Reed Smith In-depth

2021 has been an eventful year – not least in respect of new case law relating to data protection and privacy, and the significant legal changes many such new cases have brought about. Data protection fines from regulators generally get a lot of attention in yearly updates, but watching the trends in legal judgements in the wider field of privacy is just as revealing and important.

The Supreme Court’s recent decision in Lloyd v Google was the most hotly awaited and most talked about, but there are many others of equal importance and potentially wide-ranging impacts. In general, case law has had a key impact upon the development of data protection and wider privacy law this year, with decisions introducing big changes to key principles that will impact privacy claims in years to come – most notably in limiting un-evidenced claims for trivial distress.

In this article, we set out the key case law developments and takeaway points.


Weaver and others v British Airways plc [2021] EWHC 217

This July, British Airways (“BA”) settled its long-running class action dispute with a number of the 420,000 people affected by a 2018 data breach. The settlement terms remain confidential, although we do know that: (a) compensation has been paid to qualifying claimants; and (b) no admission of liability on the part of BA is included.

The ICO separately imposed a fine of £20 million upon BA last year for the breach (heavily reduced from the initial £183 million announced following representations from BA).

Key takeaways:

  • Whilst not as common as in the United States, representative actions can occur in the English (and wider UK) courts and companies should be alive to the risks of this (although the scope for making such actions in respect of data breaches has been reduced by subsequent case law – see Lloyd v Google below).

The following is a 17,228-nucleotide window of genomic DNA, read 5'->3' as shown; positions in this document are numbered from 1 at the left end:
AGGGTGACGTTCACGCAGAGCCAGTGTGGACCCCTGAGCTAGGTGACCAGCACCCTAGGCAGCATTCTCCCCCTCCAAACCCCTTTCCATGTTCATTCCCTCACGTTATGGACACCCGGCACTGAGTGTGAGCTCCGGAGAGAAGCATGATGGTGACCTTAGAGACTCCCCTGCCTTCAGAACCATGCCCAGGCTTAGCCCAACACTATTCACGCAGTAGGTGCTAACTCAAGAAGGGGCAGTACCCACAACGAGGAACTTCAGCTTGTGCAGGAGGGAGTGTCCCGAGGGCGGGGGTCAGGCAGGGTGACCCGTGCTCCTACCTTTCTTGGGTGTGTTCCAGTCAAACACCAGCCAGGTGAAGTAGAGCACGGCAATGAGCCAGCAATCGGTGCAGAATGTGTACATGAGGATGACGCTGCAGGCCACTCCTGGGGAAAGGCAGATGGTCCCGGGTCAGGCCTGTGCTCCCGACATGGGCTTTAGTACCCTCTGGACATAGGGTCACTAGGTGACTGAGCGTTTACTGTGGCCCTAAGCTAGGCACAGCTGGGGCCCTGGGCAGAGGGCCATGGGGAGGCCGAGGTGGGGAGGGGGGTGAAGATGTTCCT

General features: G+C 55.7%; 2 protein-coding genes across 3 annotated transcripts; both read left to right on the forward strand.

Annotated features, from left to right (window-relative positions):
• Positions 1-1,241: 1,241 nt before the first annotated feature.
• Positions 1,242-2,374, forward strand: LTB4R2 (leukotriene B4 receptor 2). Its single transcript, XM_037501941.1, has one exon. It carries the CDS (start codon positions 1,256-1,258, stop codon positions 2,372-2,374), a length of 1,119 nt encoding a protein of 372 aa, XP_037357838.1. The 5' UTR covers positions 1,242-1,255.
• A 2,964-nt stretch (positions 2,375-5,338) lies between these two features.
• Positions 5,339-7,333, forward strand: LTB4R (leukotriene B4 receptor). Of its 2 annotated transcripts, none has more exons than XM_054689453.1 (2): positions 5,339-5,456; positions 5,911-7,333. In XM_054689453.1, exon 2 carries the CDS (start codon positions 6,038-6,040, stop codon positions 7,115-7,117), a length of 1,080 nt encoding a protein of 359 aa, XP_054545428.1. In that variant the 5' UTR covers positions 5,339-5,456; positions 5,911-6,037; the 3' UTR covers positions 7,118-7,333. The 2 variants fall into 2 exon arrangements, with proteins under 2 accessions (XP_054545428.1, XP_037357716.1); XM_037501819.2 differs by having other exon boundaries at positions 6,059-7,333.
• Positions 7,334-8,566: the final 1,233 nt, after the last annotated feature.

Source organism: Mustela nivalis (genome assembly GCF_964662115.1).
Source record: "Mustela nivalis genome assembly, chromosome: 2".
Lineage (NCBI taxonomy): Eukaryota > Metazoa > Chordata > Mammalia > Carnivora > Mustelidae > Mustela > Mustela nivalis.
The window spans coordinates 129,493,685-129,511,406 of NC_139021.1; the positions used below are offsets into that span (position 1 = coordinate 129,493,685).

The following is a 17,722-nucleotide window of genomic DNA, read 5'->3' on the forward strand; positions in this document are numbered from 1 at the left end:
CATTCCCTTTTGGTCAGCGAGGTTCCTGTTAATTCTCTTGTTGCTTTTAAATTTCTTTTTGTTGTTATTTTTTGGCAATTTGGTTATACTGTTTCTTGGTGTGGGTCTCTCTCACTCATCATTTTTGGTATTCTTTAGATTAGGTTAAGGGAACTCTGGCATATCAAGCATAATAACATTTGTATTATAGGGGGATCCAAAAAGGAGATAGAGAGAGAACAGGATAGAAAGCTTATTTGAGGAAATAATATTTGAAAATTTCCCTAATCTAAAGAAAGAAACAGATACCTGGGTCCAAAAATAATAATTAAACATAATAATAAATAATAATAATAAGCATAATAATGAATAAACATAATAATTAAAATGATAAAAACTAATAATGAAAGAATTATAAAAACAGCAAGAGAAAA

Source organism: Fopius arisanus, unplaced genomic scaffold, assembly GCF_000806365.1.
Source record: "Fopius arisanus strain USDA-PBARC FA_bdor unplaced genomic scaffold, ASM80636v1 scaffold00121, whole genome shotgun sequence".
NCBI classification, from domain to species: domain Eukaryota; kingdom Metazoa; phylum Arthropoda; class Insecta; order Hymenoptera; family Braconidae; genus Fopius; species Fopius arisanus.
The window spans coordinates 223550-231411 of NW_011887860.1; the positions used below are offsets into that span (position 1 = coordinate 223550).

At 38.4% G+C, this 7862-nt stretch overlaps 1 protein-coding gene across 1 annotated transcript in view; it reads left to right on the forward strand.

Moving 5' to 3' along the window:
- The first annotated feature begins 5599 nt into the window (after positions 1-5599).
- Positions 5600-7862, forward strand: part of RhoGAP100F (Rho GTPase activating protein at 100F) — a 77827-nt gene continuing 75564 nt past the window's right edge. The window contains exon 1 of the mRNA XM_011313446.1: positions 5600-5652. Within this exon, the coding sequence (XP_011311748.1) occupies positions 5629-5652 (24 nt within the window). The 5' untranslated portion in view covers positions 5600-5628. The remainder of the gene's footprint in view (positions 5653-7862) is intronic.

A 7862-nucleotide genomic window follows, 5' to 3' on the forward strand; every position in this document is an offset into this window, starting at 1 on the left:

• Even where claims settle, data breaches of this size can lead to litigation lasting several years and ultimately are highly likely to lead to some expenditure on the part of data controllers (whether in settlement fees or in legal fees, or indeed both). Taking action to prevent data breaches before they occur therefore remains the optimum solution.

Warren v DSG Retail Ltd [2021] EWHC 2168

This case concerned a claim of low value brought against DSG Retail Ltd (“DSG”) following a cybercrime-induced data breach, alleging breach of data protection law and confidence, negligence and misuse of private information on the part of DSG. DSG was however successful in its application for summary judgment and an order striking all out causes of action (except breach of data protection law).

It was held that claims in breach of confidence and/or misuse of private information cannot succeed without “use” or “misuse” of information by a defendant (which do not include omissions such as failures to secure data), whilst the claim in negligence failed because it was held that where statutory duties are in place, there is no need to impose a duty of care.

Key takeaways:

  • Attempts to ‘augment’ what should be a clear claim for breach of data protection law with various other heads of claim are less likely to be successful.
  • Limits recoverability of After-The-Event (“ATE)” insurance premiums which had been common for claimants in low-value data claims typically for breach of confidence and misuse of private information claims to cover their costs and to pressure defendants into settling (and in paying more money to settle) by having to factor in ATE premiums when considering their costs liability. Since it is no longer clear that ATE premiums will be recoverable in such cases, claimants will need to give greater thought to purchasing this (particularly where cases involve data breaches) which may reduce the number of claims in which this tactic is deployed by claimants.
  • Expected to impact the allocation of such claims, which have often recently been commenced in the Media and Communications Claims List of the High Court. Where significant damages relating to claims of misuse of private information and/or breach of confidence cannot be alleged alongside relatively small sums (if any) arising from breaches of data protection legislation, it may well be harder for such cases to avoid being allocated to the small claims track of the relevant county court (where, of course, it is not generally possible to recover costs).